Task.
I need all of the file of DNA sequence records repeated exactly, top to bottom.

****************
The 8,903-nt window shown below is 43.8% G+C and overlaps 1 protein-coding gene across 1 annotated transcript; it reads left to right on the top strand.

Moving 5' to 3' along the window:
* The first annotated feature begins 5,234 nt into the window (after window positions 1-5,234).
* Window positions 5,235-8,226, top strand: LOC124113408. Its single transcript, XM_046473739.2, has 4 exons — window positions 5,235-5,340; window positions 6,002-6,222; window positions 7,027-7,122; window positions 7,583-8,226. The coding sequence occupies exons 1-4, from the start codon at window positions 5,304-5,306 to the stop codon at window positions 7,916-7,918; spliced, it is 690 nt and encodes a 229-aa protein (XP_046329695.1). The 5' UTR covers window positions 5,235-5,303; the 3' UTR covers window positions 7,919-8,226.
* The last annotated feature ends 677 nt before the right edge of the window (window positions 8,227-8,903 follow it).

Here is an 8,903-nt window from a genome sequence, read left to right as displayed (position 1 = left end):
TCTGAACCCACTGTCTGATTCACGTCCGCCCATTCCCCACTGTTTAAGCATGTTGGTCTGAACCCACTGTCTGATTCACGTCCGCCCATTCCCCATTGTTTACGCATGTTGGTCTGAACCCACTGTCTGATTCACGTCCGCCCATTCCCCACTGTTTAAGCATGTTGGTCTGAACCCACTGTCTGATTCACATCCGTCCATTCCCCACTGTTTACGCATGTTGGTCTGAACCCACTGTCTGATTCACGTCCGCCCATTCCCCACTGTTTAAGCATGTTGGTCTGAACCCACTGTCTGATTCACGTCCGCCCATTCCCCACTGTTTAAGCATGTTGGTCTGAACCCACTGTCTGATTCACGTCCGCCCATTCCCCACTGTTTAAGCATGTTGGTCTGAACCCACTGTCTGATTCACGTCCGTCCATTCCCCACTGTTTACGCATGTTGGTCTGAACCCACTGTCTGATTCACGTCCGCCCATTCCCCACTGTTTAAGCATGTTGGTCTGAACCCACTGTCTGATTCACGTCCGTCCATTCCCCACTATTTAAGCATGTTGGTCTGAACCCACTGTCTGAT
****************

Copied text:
The 8,903-nt window shown below is 43.8% G+C and overlaps 1 protein-coding gene across 1 annotated transcript; it reads left to right on the top strand.

Moving 5' to 3' along the window:
* The first annotated feature begins 5,234 nt into the window (after window positions 1-5,234).
* Window positions 5,235-8,226, top strand: LOC124113408. Its single transcript, XM_046473739.2, has 4 exons — window positions 5,235-5,340; window positions 6,002-6,222; window positions 7,027-7,122; window positions 7,583-8,226. The coding sequence occupies exons 1-4, from the start codon at window positions 5,304-5,306 to the stop codon at window positions 7,916-7,918; spliced, it is 690 nt and encodes a 229-aa protein (XP_046329695.1). The 5' UTR covers window positions 5,235-5,303; the 3' UTR covers window positions 7,919-8,226.
* The last annotated feature ends 677 nt before the right edge of the window (window positions 8,227-8,903 follow it).

Here is an 8,903-nt window from a genome sequence, read left to right as displayed (position 1 = left end):
TCTGAACCCACTGTCTGATTCACGTCCGCCCATTCCCCACTGTTTAAGCATGTTGGTCTGAACCCACTGTCTGATTCACGTCCGCCCATTCCCCATTGTTTACGCATGTTGGTCTGAACCCACTGTCTGATTCACGTCCGCCCATTCCCCACTGTTTAAGCATGTTGGTCTGAACCCACTGTCTGATTCACATCCGTCCATTCCCCACTGTTTACGCATGTTGGTCTGAACCCACTGTCTGATTCACGTCCGCCCATTCCCCACTGTTTAAGCATGTTGGTCTGAACCCACTGTCTGATTCACGTCCGCCCATTCCCCACTGTTTAAGCATGTTGGTCTGAACCCACTGTCTGATTCACGTCCGCCCATTCCCCACTGTTTAAGCATGTTGGTCTGAACCCACTGTCTGATTCACGTCCGTCCATTCCCCACTGTTTACGCATGTTGGTCTGAACCCACTGTCTGATTCACGTCCGCCCATTCCCCACTGTTTAAGCATGTTGGTCTGAACCCACTGTCTGATTCACGTCCGTCCATTCCCCACTATTTAAGCATGTTGGTCTGAACCCACTGTCTGAT